By Juli McDonald

MALDEN (CBS) – Students in Malden will return to the classroom for the first time in a year, after the state denied a waiver request from the city. The goal all along has of course been to get students and staff safely back inside the buildings every day. But the waiver would have allowed a little more transition time to work out the details. Still, school leaders insist they’re ready as can be under unprecedented circumstances.

During a virtual town hall meeting Tuesday evening, parents peppered school leaders with questions about how this full time return to the classroom will really work. Some parts of the day will look and feel very different – but other aspects will be good again.

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“It’s easier to see a kid raising a hand than his little soft voice asking for help. That was a struggle,” recalled Malden parent Heidi Smith.

Smith made two different decisions for her two students with different needs. There are really no easy answers – no two students nor families are exactly the same. Everyone’s doing the best they can.

“I’m in the living room working and he’s beside me learning. I hear everything. These teachers are busting themselves this year, going above and beyond,” she said.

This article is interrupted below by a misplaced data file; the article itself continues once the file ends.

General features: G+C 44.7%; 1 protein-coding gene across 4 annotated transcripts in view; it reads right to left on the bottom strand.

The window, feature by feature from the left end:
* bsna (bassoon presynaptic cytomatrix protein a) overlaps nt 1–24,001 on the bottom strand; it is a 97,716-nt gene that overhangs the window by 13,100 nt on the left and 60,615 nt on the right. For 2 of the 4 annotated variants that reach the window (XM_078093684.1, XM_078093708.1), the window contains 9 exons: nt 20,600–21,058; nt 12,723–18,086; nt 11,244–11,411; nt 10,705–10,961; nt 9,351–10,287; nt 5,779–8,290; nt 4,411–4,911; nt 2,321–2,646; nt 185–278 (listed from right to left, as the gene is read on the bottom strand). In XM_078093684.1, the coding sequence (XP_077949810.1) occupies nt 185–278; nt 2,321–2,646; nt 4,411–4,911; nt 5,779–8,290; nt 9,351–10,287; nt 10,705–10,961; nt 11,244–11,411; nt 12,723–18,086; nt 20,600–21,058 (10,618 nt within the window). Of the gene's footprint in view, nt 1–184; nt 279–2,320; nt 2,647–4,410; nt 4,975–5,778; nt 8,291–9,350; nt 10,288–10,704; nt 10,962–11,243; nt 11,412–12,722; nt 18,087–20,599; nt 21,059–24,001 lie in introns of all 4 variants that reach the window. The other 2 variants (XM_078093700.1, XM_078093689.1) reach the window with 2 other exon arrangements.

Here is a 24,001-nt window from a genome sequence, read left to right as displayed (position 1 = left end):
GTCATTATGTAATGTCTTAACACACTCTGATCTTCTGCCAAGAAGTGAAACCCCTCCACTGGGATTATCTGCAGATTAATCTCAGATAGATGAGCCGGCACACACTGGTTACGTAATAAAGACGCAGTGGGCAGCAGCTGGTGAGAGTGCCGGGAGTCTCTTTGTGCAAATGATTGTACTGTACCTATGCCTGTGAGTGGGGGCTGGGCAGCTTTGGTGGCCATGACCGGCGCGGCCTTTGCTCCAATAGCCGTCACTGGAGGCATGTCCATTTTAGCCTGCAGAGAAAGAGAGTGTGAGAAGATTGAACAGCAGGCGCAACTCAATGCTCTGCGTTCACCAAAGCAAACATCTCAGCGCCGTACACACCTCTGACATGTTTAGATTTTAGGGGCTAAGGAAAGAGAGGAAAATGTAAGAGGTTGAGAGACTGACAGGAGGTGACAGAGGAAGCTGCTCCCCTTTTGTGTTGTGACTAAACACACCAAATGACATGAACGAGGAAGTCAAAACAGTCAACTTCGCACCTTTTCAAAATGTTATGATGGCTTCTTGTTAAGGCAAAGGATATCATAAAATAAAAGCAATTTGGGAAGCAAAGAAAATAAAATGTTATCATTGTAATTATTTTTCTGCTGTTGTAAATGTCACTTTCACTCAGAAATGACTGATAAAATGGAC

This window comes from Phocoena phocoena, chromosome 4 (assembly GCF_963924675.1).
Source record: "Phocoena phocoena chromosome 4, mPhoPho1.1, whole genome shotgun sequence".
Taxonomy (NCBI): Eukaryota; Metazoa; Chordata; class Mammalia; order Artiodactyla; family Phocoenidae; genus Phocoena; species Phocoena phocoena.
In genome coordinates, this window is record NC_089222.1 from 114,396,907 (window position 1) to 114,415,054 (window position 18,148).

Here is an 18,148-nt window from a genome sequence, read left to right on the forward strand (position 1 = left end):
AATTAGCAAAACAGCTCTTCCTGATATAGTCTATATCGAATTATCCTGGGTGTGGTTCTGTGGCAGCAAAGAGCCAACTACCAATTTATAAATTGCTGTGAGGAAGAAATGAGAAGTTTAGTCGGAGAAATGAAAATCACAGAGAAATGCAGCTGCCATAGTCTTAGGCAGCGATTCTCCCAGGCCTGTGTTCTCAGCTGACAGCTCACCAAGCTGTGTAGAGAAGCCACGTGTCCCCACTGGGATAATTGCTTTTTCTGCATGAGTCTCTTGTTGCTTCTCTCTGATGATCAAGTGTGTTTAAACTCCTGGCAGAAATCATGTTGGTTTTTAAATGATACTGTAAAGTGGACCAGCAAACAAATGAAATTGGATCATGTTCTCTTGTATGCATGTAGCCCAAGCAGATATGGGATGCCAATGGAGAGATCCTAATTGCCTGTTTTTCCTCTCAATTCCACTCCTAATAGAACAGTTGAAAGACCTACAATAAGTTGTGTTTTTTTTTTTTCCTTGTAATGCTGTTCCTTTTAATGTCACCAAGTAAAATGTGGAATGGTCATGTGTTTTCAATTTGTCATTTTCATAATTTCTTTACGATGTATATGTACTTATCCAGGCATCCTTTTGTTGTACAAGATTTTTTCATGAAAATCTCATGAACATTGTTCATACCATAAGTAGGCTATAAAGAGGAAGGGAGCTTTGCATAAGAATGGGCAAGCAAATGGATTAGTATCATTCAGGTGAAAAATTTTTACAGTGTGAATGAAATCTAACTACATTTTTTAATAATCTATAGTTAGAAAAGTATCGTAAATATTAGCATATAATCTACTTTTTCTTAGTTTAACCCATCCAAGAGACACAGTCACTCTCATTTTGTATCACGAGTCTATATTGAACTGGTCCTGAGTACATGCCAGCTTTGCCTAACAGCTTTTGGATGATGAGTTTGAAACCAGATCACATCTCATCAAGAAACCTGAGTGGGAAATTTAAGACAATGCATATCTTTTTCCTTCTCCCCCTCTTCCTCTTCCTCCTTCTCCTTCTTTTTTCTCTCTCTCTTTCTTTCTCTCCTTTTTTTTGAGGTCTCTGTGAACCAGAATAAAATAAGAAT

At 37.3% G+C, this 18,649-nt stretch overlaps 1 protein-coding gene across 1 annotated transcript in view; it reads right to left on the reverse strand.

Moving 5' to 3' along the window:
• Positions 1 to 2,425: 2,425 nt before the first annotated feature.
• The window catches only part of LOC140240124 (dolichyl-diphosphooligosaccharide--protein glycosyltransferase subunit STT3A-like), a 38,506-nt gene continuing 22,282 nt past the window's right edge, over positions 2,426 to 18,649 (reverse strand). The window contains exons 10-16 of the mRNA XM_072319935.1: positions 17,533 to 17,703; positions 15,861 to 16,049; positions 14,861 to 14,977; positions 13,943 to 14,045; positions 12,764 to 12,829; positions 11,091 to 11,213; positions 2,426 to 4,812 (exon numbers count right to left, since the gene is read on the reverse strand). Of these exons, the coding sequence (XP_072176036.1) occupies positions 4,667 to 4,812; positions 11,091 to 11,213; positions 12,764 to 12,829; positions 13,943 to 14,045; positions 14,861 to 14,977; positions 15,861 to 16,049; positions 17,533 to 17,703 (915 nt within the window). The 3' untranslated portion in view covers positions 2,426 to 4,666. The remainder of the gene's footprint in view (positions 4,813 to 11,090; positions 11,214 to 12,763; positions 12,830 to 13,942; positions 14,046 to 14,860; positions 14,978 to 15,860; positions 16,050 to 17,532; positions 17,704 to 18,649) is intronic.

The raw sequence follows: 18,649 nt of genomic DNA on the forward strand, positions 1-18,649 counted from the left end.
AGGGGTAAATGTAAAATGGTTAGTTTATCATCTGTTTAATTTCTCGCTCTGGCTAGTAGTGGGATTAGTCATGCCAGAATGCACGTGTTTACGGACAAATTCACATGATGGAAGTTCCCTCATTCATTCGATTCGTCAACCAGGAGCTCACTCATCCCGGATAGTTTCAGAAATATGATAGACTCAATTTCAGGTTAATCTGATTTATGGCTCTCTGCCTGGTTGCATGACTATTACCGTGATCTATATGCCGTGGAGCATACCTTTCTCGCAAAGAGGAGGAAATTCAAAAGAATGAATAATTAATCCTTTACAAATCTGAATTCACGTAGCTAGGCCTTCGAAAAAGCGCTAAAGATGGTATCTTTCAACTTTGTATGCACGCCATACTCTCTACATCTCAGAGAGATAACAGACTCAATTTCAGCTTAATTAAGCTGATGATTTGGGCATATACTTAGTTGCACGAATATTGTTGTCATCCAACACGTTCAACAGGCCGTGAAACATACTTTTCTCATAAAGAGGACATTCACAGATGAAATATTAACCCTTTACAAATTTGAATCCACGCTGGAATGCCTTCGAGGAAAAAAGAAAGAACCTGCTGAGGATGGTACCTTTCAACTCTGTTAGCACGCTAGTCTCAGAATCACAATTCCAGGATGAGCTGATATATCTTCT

And while no solution feels perfect – there are options.

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“Everyone has the opportunity to keep their kids home. It’s what works best. We can’t make that decision for you. We’re still wearing masks and still practicing social distancing. If sending them back feels scary, keep them home,” said school committee member and Malden mother Jennifer Spadafora.

As a result of the state’s decision, MPS will begin in-person instruction, five days per week, for grades K-5 on Monday, April 5. Additionally, students in grades 6-8 will begin in-person learning five days per week on Wednesday, April 28.

In a letter to parents, Malden Superintendent John Oteri wrote:

“…we continue to work to reconfigure classrooms to meet the latest guidance from the Massachusetts Department of Public Health and World Health Organization, which calls for maintaining at least 3 feet of distancing between students in schools.

Pool testing is also underway in our schools. This process involves combining test samples from several people and conducting a single laboratory test on the combined pool of samples to detect the virus that causes COVID-19. Pooling is a good way to determine if there is significant spread among our school community while using fewer testing resources.

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Finally, we are working with the Massachusetts Association of School Superintendents to advocate for prioritized vaccinations for all our educators and staff. We are pleased to share that increasing numbers of our staff already have received their first dose. Giving all staff the opportunity to get vaccinated is a key component to our efforts to reopen our schools safely.”

Juli McDonald